There are 4 common causes for a big heart – by which I mean a big LEFT heart. They are ISHCAEMIC (or if you’re not British, ISCHEMIC) HEART DISEASE, HYPERTENSION, CARDIAC VALVE DISEASE, CARDIOMYOPATHIES. Rarely, things like infection (‘MYOCARDITIS’) cause a big heart but these are the big 4.

ISCHAEMIC HEART DISEASE (IHD) is a term that is often written on certificates of the cause of death. It’s a catch-all term for what happens to the heart when ATHEROMA (that thing again) narrows the arteries that supply blood to the heart muscle (the CORONARY ARTERIES supplying blood to the MYOCARDIUM, as doctors put it). The heart muscle cells (the MYOCYTES) die and the heart muscle scars (FIBROSES). The surviving myocytes have to do more work and the heart becomes less efficient; moreover, the beat of the heart becomes more likely to be disrupted. People die suddenly and the pathologist finds only a big heart and coronary artery atheroma, and no other likely cause of death. The pathologist writes the cause of death as Ischaemic Heart Disease because that is the likeliest.

HYPERTENSION is high blood pressure. Most times, there is no known cause, when it’s called ESSENTIAL (medicalese again). To get the blood around the body, the heart has to work harder because it has to push blood out against a higher pressure. Like all muscles, the heart muscle over time becomes larger. Unfortunately, larger hearts require more blood to feed them via the coronary arteries. When the blood supply is insufficient, myocytes die and the heart muscle scars. Sudden death because of terminal arrhythmia may occur.

A big heart because of CARDIAC VALVE DISEASE is usually because of abnormalities of the MITRAL VALVE (between the left atrium and the left ventricle) or the AORTIC VALVE (where the left ventricle meets the aorta). As previously discussed, the abnormality may be regurgitation (also called INCOMPETENCE) when the valve allows blood to go backwards, or stenosis (when the valve becomes narrowed). Either way the heart has more work to do, and becomes larger, etc. etc..

CARDIOMYOPATHY is in intrinsic abnormality of the heart muscle itself – ie the myocardium is diseased. There are various types of cardiomyopathy, but the main ones are HYPERTROPHIC (aka HOCM, pronounced ‘hokum’) or CONGESTIVE (aka COCM, pronounced ‘cokum’). HOCM is usually an inherited disease; COCM is usually a result of lifestyle (‘ACQUIRED’ is the medicalese). Either way, the heart doesn’t behave normally when it comes to beating and terminal arrhythmia my occur. The pathologist can only diagnose it as a cause of death if there’s no other evidence of hypertension, IHD or cardiac valve disease.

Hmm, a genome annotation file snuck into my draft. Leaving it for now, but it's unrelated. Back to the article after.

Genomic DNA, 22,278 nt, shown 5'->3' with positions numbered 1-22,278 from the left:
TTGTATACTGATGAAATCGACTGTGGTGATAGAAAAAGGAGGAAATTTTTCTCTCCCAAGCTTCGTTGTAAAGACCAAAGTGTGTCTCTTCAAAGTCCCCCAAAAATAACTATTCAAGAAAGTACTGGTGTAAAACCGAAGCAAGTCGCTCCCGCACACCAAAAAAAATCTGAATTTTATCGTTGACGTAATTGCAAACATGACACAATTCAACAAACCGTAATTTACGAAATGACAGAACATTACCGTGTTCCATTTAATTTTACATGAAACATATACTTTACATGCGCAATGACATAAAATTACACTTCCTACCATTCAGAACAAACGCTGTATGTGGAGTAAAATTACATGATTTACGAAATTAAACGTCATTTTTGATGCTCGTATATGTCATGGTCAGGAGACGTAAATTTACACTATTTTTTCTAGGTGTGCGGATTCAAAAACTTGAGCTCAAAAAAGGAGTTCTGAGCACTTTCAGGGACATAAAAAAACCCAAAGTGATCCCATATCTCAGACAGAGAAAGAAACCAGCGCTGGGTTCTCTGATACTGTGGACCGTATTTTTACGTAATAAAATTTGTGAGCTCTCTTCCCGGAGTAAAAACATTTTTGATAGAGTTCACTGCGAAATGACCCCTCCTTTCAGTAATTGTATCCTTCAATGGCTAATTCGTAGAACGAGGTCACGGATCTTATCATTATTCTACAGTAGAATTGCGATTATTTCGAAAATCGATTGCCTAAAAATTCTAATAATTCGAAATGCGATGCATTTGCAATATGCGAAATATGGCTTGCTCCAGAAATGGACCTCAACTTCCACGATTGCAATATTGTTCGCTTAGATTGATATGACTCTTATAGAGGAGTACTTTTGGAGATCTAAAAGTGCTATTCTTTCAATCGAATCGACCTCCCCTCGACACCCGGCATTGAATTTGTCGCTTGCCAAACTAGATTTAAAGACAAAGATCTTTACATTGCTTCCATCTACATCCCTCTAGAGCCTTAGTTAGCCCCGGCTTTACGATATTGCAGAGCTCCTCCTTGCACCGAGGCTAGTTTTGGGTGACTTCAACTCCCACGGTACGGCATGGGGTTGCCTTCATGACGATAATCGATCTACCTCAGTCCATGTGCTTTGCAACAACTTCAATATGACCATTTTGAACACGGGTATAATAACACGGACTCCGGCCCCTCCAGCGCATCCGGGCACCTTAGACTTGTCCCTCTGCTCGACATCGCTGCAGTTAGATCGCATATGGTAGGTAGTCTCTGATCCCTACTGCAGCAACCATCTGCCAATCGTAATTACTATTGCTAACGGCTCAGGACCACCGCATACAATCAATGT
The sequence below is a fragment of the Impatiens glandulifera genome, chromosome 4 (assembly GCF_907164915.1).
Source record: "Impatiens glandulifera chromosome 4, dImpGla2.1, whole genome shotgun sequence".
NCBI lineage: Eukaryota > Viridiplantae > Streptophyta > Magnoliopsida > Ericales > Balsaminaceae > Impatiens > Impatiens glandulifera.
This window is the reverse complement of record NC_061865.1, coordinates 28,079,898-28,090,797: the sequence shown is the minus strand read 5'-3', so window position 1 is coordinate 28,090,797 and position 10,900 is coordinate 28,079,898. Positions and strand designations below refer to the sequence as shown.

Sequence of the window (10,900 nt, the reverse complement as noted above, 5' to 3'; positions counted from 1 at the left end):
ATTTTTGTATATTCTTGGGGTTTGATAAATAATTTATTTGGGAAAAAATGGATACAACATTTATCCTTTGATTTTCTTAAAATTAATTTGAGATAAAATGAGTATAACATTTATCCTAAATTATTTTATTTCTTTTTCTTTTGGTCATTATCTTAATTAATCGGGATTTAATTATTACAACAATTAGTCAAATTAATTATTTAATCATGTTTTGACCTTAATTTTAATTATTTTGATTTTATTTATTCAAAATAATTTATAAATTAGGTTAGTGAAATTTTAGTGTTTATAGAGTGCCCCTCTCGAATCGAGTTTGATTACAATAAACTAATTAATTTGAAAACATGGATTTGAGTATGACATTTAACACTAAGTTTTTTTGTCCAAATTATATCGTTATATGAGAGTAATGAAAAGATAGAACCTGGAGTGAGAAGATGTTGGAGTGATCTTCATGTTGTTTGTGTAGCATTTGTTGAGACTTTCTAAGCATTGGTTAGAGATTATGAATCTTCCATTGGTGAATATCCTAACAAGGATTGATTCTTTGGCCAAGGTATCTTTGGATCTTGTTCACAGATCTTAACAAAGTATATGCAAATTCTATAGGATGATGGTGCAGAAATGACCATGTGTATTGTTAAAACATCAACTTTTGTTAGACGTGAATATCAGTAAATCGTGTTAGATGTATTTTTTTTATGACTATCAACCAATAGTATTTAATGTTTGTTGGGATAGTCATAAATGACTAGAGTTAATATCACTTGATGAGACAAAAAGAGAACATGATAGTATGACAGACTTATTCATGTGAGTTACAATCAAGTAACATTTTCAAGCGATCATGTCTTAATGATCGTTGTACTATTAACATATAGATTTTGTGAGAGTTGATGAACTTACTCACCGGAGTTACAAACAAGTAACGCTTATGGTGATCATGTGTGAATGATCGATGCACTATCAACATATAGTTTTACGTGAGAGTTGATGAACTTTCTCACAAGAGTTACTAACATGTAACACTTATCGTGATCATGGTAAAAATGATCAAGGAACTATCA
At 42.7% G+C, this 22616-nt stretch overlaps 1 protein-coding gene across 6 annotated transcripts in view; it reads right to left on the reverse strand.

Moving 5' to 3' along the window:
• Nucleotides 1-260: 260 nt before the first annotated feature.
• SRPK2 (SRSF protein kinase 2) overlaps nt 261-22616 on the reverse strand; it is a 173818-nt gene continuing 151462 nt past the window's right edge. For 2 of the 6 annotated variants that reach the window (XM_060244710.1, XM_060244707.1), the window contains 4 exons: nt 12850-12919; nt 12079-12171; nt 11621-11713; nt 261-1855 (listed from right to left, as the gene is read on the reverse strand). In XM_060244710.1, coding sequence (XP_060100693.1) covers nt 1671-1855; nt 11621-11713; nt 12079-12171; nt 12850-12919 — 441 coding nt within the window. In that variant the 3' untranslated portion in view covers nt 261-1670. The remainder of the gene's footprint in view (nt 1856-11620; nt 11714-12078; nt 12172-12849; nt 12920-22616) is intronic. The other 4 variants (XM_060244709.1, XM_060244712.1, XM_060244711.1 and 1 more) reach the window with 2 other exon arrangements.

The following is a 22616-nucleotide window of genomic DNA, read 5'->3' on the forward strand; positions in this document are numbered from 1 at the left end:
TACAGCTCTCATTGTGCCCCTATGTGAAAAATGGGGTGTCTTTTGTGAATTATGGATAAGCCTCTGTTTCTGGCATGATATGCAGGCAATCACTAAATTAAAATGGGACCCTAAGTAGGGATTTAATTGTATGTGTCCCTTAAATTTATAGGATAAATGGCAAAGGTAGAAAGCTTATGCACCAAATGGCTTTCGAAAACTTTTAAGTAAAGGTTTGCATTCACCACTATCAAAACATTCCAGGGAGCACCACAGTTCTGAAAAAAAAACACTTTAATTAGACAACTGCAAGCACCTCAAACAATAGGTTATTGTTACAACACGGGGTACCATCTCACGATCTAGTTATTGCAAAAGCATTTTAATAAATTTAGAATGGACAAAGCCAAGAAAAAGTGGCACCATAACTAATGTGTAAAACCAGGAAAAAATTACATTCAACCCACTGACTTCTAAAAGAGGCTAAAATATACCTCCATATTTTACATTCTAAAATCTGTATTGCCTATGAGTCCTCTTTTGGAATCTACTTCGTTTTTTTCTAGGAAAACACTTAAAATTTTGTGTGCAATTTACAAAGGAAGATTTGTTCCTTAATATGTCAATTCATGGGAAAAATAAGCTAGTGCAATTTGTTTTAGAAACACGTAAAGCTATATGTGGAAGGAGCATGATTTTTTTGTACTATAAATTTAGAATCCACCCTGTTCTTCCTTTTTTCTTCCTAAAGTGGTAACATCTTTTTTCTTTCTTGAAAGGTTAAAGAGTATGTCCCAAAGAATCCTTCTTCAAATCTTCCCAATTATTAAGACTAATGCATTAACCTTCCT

There are 4 heart valves, 2 on the right side and 2 on the left. There is one between the two chambers on the right (the tricuspid valve), and one between the two chambers on the left (the mitral valve). There is one at the exit of the right heart (the pulmonary valve) and one at the exit of the left heart (the aortic valve).

Three of the valves (the tricuspid, the pulmonary and the aortic) have 3 leaflets, one (the mitral) has two. As with all valves, the role of the heart valves is to ensure that the blood goes in one direction and one direction only.

The valves may be INCOMPETENT (meaning that they leak, ie that they don’t seal properly) or STENOSED (which is medicalese for narrowed). Reasons for heart valve problems are most often due to infection (bugs in the blood), but can be congenital. The problem is that narrowing of the valve or leaking of the valve results in blood going the wrong way. Effectively, then, the bit of the heart behind the valve has to work harder. Eventually, that hard work causes the heart muscle to give up (or fail).

Valve replacements can be entirely artificial (ie metal, usually titanium because it’s hard and doesn’t tarnish) or biological (from another human being who, of course, is dead) or even from another animal (usually a pig because pigs and humans have a lot in common).

Heart Failure